The Neurobiology of Addiction and Healing Journey of Recovery
Suffering from addiction often comes with feelings of shame, guilt, and pain; this may be attributed to the fact that historically, addiction was viewed as a type of moral failing or character flaw. However, we now better understand the neurobiology of addiction; the process and progression of how casual, recreational substance use leads to abuse and, eventually, dependence.
It is now known that addiction is not a character weakness, but instead a chronic illness. Addiction as an illness is categorized by clinically significant impairments in your overall health, social and occupational functioning, relationships, and your ability to gain control over your substance use, despite your best efforts. At Villa Kali Ma, we understand that your addiction does not define who you are as a person. We know that you are suffering from a chronic illness, similar to diabetes, asthma, and hypertension.
Although the neurobiology of addiction mechanisms are seemingly different from these other conditions, all of these disorders are chronic, subject to relapse, and influenced by genetic, developmental, behavioral, social, and environmental factors. In all of these illnesses, the affected individuals may show difficulty managing their symptoms and complying with treatment, which is why we are here to help.
In our neurobiology of addiction program, we hope to provide you with the neurobiology of addiction knowledge and psychoeducation needed to understand the science behind your addiction comprehensively. All addictive substances have potent effects on the brain and body. These effects create the euphoric or intensely pleasurable feelings that you may experience when using.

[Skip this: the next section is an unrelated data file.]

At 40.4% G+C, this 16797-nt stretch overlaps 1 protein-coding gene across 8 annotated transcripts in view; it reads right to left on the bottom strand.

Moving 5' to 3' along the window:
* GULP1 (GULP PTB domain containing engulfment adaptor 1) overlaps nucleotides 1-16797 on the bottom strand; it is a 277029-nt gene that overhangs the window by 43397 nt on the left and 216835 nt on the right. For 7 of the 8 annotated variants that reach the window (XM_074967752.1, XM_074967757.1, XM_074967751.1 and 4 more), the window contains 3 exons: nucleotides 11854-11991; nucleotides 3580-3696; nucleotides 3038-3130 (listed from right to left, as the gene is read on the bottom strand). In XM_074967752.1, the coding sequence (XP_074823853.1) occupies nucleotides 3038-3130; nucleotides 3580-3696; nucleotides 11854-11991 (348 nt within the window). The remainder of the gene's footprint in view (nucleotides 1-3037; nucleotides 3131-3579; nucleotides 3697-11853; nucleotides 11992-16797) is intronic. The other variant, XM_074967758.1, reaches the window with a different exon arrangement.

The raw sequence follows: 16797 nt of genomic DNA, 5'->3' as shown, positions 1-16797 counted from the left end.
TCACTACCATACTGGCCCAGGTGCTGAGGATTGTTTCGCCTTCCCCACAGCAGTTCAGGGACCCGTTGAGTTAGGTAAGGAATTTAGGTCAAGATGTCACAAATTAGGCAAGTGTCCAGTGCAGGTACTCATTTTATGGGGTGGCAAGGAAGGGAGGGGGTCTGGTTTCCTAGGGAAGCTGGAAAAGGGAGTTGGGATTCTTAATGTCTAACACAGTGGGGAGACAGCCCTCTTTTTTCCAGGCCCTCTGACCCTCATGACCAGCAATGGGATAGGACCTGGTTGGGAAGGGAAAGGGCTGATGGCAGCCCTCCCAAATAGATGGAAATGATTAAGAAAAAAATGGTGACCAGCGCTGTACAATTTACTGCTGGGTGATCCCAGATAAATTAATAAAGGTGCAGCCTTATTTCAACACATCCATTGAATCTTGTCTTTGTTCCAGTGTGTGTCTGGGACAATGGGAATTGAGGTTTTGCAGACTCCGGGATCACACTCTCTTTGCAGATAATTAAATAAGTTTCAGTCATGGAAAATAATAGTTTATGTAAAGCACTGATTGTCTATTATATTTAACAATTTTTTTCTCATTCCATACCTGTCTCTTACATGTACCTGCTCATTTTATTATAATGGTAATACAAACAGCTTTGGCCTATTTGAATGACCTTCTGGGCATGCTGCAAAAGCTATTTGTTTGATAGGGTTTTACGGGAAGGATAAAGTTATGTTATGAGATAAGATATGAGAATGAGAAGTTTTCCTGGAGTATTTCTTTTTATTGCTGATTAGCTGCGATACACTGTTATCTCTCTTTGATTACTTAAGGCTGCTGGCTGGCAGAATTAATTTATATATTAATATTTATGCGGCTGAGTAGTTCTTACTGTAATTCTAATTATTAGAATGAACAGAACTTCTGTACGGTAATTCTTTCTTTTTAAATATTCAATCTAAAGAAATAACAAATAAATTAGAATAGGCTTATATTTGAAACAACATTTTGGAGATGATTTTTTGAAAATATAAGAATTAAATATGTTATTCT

These feelings intrinsically motivate you to continue to use the substance again and again, despite the risks that may be associated with your use. We will discuss various substances, what they are, and how they affect your brain and body. We introduce the different parts of the brain that substances alter and examine precisely how and why they are impacted. The neurotransmitters and hormones that are affected are also part of our neurobiology of addiction program’s group discussions.
As a group member in our neurobiology of addiction program, you can investigate your subjective experience and explore the specific influence that substances have had on your functioning. By understanding the neurobiology of addiction, including the progressive changes called neuroadaptations, which occur in the structure and function of your brain, we hope to empower you to commit to sobriety as means of protecting your physical, emotional, mental and spiritual health.